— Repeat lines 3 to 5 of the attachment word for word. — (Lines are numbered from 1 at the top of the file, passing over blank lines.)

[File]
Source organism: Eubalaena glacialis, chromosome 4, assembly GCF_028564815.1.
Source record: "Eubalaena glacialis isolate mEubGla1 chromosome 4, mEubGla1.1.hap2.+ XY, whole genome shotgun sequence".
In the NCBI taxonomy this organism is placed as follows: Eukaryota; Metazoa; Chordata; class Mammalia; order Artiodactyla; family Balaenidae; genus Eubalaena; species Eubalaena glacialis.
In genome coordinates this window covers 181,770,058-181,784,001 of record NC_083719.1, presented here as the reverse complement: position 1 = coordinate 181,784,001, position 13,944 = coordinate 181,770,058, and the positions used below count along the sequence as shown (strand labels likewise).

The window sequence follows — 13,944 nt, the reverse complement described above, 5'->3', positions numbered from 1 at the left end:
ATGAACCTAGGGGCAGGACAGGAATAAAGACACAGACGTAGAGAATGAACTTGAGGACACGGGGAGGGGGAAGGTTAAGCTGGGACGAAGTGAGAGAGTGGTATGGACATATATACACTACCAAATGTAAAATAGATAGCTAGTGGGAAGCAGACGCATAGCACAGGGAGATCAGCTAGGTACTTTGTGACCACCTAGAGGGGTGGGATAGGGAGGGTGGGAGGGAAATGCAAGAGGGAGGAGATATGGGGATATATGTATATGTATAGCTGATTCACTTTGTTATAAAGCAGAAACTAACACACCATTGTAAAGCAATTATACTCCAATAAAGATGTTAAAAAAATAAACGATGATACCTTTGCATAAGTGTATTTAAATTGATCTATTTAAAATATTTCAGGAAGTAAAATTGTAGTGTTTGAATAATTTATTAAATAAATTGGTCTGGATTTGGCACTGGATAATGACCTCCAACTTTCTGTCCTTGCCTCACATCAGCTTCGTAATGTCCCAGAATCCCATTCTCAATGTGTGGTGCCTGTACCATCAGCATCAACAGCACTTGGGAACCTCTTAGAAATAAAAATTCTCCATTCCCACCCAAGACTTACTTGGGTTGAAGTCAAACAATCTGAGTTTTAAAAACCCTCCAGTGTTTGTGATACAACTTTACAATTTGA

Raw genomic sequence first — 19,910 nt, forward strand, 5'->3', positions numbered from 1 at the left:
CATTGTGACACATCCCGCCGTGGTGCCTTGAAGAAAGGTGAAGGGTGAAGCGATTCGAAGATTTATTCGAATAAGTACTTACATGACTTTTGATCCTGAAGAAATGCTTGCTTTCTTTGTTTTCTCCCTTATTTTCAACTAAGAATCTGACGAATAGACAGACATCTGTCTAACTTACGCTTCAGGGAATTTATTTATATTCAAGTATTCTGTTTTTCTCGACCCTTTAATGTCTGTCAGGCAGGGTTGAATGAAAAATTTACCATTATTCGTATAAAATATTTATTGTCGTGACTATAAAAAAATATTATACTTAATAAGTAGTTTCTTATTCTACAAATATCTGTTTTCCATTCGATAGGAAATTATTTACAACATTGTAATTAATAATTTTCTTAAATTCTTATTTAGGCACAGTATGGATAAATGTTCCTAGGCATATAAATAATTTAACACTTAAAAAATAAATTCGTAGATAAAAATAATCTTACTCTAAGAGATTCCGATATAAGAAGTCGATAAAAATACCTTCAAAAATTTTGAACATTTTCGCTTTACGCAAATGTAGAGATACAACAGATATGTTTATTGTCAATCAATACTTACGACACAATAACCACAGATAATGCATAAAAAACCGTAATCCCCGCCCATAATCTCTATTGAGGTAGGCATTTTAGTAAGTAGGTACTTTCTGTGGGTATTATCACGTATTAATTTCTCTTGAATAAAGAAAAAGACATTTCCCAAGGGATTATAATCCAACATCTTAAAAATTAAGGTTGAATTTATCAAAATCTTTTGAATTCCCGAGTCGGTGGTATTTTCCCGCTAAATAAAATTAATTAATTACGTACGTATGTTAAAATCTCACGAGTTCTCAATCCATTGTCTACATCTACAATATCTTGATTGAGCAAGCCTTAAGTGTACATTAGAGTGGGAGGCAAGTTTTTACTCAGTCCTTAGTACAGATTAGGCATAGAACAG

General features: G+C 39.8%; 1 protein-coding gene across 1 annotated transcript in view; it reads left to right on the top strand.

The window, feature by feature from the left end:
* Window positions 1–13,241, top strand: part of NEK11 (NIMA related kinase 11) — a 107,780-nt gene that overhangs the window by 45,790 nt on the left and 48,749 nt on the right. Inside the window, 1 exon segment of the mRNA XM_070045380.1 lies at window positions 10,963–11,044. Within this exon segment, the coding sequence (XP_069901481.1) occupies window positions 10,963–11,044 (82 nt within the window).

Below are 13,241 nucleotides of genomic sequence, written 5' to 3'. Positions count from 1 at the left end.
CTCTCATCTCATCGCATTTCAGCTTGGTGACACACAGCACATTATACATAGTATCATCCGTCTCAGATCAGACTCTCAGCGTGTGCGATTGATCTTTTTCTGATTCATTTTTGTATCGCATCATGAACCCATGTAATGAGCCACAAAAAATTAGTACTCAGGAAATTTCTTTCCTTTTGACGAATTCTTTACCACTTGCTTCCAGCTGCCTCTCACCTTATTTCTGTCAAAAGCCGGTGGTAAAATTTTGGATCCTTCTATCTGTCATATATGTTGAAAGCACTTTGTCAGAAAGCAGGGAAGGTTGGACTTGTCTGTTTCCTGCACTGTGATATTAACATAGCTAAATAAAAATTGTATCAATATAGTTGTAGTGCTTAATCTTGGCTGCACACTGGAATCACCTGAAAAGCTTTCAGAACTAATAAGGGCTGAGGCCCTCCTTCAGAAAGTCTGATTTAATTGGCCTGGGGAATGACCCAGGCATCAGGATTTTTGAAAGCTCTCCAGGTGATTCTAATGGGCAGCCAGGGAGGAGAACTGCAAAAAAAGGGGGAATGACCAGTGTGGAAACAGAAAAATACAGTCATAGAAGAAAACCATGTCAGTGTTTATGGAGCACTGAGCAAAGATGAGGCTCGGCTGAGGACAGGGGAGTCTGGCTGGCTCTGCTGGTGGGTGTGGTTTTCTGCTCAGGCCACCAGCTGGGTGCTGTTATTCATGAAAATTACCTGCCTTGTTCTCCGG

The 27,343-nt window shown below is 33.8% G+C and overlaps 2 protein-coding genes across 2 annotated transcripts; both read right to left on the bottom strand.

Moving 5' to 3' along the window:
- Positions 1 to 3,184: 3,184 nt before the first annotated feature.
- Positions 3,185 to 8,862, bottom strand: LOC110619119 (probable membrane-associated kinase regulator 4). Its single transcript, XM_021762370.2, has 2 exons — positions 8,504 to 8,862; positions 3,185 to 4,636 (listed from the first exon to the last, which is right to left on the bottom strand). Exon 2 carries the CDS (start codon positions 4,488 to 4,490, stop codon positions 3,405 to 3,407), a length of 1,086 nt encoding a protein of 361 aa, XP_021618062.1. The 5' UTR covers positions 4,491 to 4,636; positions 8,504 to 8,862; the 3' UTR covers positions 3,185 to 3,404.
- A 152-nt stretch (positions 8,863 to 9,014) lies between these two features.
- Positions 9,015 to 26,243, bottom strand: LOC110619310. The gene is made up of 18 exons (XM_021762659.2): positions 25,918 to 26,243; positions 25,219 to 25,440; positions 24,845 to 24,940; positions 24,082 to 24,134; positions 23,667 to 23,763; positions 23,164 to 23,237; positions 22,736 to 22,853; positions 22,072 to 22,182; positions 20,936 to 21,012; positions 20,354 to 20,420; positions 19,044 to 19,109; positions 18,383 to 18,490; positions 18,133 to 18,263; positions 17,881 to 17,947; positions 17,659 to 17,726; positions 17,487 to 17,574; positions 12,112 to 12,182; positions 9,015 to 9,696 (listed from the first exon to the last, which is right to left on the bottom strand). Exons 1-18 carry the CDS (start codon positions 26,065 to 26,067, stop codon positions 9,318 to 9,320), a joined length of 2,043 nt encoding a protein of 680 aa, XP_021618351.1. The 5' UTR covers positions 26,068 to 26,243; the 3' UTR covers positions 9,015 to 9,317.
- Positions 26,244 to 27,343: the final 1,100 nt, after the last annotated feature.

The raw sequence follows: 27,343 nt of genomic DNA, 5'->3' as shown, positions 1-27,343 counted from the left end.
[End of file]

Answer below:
In the NCBI taxonomy this organism is placed as follows: Eukaryota; Metazoa; Chordata; class Mammalia; order Artiodactyla; family Balaenidae; genus Eubalaena; species Eubalaena glacialis.
In genome coordinates this window covers 181,770,058-181,784,001 of record NC_083719.1, presented here as the reverse complement: position 1 = coordinate 181,784,001, position 13,944 = coordinate 181,770,058, and the positions used below count along the sequence as shown (strand labels likewise).

The window sequence follows — 13,944 nt, the reverse complement described above, 5'->3', positions numbered from 1 at the left end: